Peace Corps Volunteer Brings Head-Shaving to Nicaragua

by St. Baldrick's Foundation
February 2, 2016

December 2, 2015, was a big day for Corey Haynes. It was the 10-year anniversary of her father’s death from cancer, but it was not a day of mourning. Her father’s legacy inspired her to do something big: to create the very first head-shaving event in Nicaragua!

Corey smiles with her newly shaved head

Corey Haynes is a 24-year-old American woman living in Managua, Nicaragua, teaching in a bilingual school through the Peace Corps.

And for the past two months, she’s been bald.

Corey Haynes and her friend

Corey with a friend, Emily Nilsen, before they shaved their heads.

Corey’s story doesn’t start with the St. Baldrick’s head-shaving event last December. It begins 11 years ago when she found out her father had cancer.

She’ll never forget overhearing the words on her parents’ answering machine: “Douglas has to go through chemotherapy.”

At 13 years old, she didn’t fully understand. Her mom explained that he needed to get rid of the “bad cells” in his body.

It was only after she saw her dad’s bald head that she realized he was really sick.

“I remembered distinctly,” Corey recalled. “He was on top of the stairs and I was at the bottom. I looked up, he took his hat off, and he didn’t have hair.”

Corey Haynes and her father

Young Corey smiles at her father, Douglas.

Shocked, she ran off and cried.

“As a child, that really, really scared me,” Corey said.

Learn more about head-shaving events >

That feeling stuck with Corey for years after her father died. So when a friend told her about St. Baldrick’s, she knew it would be the perfect way to remember him and make a positive change in his honor.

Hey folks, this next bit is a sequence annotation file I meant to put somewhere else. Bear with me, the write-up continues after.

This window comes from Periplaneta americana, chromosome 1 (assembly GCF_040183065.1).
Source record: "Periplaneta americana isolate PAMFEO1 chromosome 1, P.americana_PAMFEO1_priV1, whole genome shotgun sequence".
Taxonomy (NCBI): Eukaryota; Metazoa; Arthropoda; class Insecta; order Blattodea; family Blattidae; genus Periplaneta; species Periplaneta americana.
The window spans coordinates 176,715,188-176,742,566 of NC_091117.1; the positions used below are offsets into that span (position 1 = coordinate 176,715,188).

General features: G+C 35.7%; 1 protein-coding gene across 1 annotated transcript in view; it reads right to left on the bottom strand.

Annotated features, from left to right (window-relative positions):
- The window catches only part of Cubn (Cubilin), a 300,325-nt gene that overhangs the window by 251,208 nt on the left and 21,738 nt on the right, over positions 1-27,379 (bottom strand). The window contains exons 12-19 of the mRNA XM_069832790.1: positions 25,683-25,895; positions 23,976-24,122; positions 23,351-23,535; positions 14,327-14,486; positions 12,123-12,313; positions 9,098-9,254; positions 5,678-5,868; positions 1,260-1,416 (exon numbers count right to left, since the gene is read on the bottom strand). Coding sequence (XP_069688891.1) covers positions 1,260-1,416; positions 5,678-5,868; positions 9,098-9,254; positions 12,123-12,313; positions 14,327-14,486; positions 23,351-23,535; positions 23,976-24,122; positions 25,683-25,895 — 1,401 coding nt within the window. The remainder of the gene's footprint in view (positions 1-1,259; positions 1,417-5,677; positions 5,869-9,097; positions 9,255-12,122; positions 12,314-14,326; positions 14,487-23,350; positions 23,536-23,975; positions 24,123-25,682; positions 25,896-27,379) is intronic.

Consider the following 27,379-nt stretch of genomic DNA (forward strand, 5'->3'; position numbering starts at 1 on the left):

“Shaving my head now, I just want to show people that [being bald] is nothing to be scared about,” Corey said.

Corey shared her new mission with her friends in the Peace Corps. Before she knew it, they were volunteering to join her.

Corey and peace corps friends

Corey smiles after her shave with friends from her Peace Corps program.

On the day of her shave, Corey went bald alongside five other members of the Peace Corps and four young students at her school. Together, they raised over $5,000 for childhood cancer research and sent kids with cancer a message: Being bald is not something to be ashamed of.

“I want to get rid of the negative images that we associate about being bald — that it’s a sickly thing, that it’s a bad thing,” Corey said. “I think being bald is beautiful, and I think that’s what I want to get across to my friends in the States and … here [in Nicaragua].”

“I know it’s going to take a long time,” she continued. “And I don’t know if I will change anyone’s mind about that, but if I don’t do something, nothing will change.”

You can change the world for kids with cancer. Bring St. Baldrick’s to your community, wherever you are! Start a head-shaving event today.

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